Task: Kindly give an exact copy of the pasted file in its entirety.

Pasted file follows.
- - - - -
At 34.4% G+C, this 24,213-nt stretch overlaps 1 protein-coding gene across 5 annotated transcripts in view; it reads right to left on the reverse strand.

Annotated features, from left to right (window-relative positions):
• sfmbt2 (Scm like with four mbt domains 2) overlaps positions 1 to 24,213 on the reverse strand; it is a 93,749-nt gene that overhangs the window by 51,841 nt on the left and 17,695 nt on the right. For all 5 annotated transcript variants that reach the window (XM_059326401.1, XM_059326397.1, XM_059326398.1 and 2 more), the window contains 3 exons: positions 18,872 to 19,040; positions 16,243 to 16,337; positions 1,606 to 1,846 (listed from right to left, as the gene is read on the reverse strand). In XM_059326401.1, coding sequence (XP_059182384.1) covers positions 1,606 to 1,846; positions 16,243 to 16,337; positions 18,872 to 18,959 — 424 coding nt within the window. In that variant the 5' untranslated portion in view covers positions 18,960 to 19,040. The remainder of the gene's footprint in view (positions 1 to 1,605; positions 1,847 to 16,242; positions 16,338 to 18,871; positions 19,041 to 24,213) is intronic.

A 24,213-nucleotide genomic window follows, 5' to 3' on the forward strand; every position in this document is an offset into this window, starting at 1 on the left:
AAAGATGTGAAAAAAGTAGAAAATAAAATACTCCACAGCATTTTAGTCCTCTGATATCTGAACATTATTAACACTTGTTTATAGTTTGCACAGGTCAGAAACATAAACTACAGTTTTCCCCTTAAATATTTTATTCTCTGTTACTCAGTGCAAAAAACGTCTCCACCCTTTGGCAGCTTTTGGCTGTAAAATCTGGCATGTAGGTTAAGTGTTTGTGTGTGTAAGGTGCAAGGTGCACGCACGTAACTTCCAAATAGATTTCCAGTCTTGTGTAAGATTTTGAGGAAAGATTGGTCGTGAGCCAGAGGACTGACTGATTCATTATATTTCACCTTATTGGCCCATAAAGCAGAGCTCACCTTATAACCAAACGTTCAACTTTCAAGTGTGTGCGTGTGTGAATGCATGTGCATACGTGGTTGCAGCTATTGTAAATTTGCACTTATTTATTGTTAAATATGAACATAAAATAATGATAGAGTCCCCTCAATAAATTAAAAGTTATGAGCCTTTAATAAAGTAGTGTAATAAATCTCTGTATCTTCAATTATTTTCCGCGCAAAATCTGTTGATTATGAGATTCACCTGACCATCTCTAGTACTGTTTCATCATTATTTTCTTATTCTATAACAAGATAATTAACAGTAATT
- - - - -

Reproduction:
At 34.4% G+C, this 24,213-nt stretch overlaps 1 protein-coding gene across 5 annotated transcripts in view; it reads right to left on the reverse strand.

Annotated features, from left to right (window-relative positions):
• sfmbt2 (Scm like with four mbt domains 2) overlaps positions 1 to 24,213 on the reverse strand; it is a 93,749-nt gene that overhangs the window by 51,841 nt on the left and 17,695 nt on the right. For all 5 annotated transcript variants that reach the window (XM_059326401.1, XM_059326397.1, XM_059326398.1 and 2 more), the window contains 3 exons: positions 18,872 to 19,040; positions 16,243 to 16,337; positions 1,606 to 1,846 (listed from right to left, as the gene is read on the reverse strand). In XM_059326401.1, coding sequence (XP_059182384.1) covers positions 1,606 to 1,846; positions 16,243 to 16,337; positions 18,872 to 18,959 — 424 coding nt within the window. In that variant the 5' untranslated portion in view covers positions 18,960 to 19,040. The remainder of the gene's footprint in view (positions 1 to 1,605; positions 1,847 to 16,242; positions 16,338 to 18,871; positions 19,041 to 24,213) is intronic.

A 24,213-nucleotide genomic window follows, 5' to 3' on the forward strand; every position in this document is an offset into this window, starting at 1 on the left:
AAAGATGTGAAAAAAGTAGAAAATAAAATACTCCACAGCATTTTAGTCCTCTGATATCTGAACATTATTAACACTTGTTTATAGTTTGCACAGGTCAGAAACATAAACTACAGTTTTCCCCTTAAATATTTTATTCTCTGTTACTCAGTGCAAAAAACGTCTCCACCCTTTGGCAGCTTTTGGCTGTAAAATCTGGCATGTAGGTTAAGTGTTTGTGTGTGTAAGGTGCAAGGTGCACGCACGTAACTTCCAAATAGATTTCCAGTCTTGTGTAAGATTTTGAGGAAAGATTGGTCGTGAGCCAGAGGACTGACTGATTCATTATATTTCACCTTATTGGCCCATAAAGCAGAGCTCACCTTATAACCAAACGTTCAACTTTCAAGTGTGTGCGTGTGTGAATGCATGTGCATACGTGGTTGCAGCTATTGTAAATTTGCACTTATTTATTGTTAAATATGAACATAAAATAATGATAGAGTCCCCTCAATAAATTAAAAGTTATGAGCCTTTAATAAAGTAGTGTAATAAATCTCTGTATCTTCAATTATTTTCCGCGCAAAATCTGTTGATTATGAGATTCACCTGACCATCTCTAGTACTGTTTCATCATTATTTTCTTATTCTATAACAAGATAATTAACAGTAATT